Water in Gaza: Time Bomb or Ray of Hope?

(Geological Society of America/Science Daily) Israeli, Palestinian, and French geoscientists have worked out a way to save Gaza drinking water while offering Israelis and Palestinians a rare opportunity to work together and solve a problem for their mutual benefit. The Mediterranean Coastal Aquifer shared by Israel and the PA is quickly becoming contaminated with salts, nitrates, and boron, explains geochemist Avner Vengosh of Ben-Gurion University in Beersheva, Israel. In a joint Israeli, Palestinian, and French/EU study of the geochemistry of the area, Vengosh and his colleagues discovered that overpumping of groundwater by the Gaza Strip's 1.3 million people has caused the groundwater level to drop, creating a slope in the groundwater table that allows the naturally saline groundwater from Israel to flow steadily westward and spoil the aquifer under the Gaza Strip. Drilling several large wells on the eastern boundary of the Gaza Strip would slow the progress of the saline water into the Gaza Strip and go a long way toward preserving what's left of the potable water under Gaza. What's more, the saline water from the same boundary wells could be desalinated and used to help offset the PA's growing demand for water. "They are already talking about desalination on the coast," said Vengosh. By investing the same money for such a desalination facility along the Israel-Gaza Strip boundary instead, not only could useable water be produced, but also an aquifer could be saved, he says.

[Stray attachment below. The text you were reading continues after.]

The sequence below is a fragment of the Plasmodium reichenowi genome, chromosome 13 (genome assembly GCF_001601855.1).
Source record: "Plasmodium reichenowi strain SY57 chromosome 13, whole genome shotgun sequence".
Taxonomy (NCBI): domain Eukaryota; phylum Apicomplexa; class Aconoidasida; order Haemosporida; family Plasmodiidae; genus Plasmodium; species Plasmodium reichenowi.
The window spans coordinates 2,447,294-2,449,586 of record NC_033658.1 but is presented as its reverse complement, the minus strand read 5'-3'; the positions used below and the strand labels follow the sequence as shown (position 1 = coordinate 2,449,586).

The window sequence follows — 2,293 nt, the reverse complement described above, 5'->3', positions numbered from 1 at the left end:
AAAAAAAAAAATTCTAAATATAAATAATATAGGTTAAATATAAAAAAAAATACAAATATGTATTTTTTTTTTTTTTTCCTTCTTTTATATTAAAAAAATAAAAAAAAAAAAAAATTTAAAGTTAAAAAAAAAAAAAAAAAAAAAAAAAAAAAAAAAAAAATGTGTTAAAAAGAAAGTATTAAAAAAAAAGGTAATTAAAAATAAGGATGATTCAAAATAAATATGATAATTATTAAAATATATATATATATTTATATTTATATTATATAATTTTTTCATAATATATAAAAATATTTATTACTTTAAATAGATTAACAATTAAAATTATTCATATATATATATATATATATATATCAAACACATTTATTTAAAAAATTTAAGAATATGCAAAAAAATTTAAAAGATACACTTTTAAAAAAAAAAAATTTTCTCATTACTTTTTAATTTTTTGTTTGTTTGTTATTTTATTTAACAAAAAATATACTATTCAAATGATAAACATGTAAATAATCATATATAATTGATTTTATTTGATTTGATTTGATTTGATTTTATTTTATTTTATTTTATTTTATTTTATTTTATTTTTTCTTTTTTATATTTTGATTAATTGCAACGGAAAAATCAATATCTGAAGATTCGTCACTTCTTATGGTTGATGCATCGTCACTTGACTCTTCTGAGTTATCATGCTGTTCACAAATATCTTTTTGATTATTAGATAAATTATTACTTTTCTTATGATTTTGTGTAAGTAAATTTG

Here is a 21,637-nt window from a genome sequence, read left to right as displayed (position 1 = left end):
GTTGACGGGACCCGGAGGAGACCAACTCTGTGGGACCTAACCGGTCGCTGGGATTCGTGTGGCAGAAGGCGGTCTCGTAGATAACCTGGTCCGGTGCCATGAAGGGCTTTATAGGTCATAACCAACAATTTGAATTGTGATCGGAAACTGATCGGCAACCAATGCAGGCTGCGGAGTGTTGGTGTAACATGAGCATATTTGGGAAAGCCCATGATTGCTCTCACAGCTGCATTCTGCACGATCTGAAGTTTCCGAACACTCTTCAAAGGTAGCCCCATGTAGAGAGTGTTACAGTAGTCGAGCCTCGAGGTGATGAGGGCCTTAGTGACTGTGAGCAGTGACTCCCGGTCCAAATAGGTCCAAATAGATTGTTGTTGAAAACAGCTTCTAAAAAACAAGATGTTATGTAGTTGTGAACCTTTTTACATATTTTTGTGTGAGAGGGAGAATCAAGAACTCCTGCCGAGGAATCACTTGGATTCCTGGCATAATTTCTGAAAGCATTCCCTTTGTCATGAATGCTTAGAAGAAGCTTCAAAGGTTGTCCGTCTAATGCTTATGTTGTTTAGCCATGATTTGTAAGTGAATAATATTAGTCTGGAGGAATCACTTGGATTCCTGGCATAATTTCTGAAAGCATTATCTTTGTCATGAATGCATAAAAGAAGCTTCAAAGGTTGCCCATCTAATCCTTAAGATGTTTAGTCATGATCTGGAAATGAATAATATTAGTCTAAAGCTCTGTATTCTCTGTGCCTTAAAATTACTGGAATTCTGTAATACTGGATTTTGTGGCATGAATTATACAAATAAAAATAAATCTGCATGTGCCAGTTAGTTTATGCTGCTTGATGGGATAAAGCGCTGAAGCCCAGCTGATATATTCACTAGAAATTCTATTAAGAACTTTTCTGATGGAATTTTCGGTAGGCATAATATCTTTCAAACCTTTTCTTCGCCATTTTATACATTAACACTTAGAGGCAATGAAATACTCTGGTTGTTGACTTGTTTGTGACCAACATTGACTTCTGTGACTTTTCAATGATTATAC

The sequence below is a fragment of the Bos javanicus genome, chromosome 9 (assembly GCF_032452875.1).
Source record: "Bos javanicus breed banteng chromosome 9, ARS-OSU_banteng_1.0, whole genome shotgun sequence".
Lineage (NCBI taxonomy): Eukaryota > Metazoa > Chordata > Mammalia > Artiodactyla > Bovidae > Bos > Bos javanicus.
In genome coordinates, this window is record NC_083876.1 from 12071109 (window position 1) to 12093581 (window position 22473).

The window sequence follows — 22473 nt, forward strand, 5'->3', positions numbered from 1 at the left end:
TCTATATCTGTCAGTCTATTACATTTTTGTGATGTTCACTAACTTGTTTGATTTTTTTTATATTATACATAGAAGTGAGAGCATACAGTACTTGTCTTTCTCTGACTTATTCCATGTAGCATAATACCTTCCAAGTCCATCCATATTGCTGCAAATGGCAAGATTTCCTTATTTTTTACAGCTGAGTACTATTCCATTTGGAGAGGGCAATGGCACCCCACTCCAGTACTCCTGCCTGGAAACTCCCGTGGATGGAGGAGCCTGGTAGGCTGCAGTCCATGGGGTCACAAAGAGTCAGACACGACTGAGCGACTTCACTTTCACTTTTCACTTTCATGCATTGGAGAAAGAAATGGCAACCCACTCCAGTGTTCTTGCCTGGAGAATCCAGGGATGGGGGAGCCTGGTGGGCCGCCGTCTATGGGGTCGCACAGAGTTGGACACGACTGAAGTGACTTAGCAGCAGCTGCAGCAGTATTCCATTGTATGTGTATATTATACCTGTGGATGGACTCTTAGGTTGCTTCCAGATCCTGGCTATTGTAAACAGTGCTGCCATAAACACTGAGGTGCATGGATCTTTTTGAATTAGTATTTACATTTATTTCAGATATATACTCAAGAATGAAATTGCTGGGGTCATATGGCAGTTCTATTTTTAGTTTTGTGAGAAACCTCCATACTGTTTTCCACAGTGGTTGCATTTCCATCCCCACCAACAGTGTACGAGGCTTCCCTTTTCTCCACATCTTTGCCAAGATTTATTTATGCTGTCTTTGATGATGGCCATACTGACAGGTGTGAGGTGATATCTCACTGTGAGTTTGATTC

2003-11-07 00:00:00

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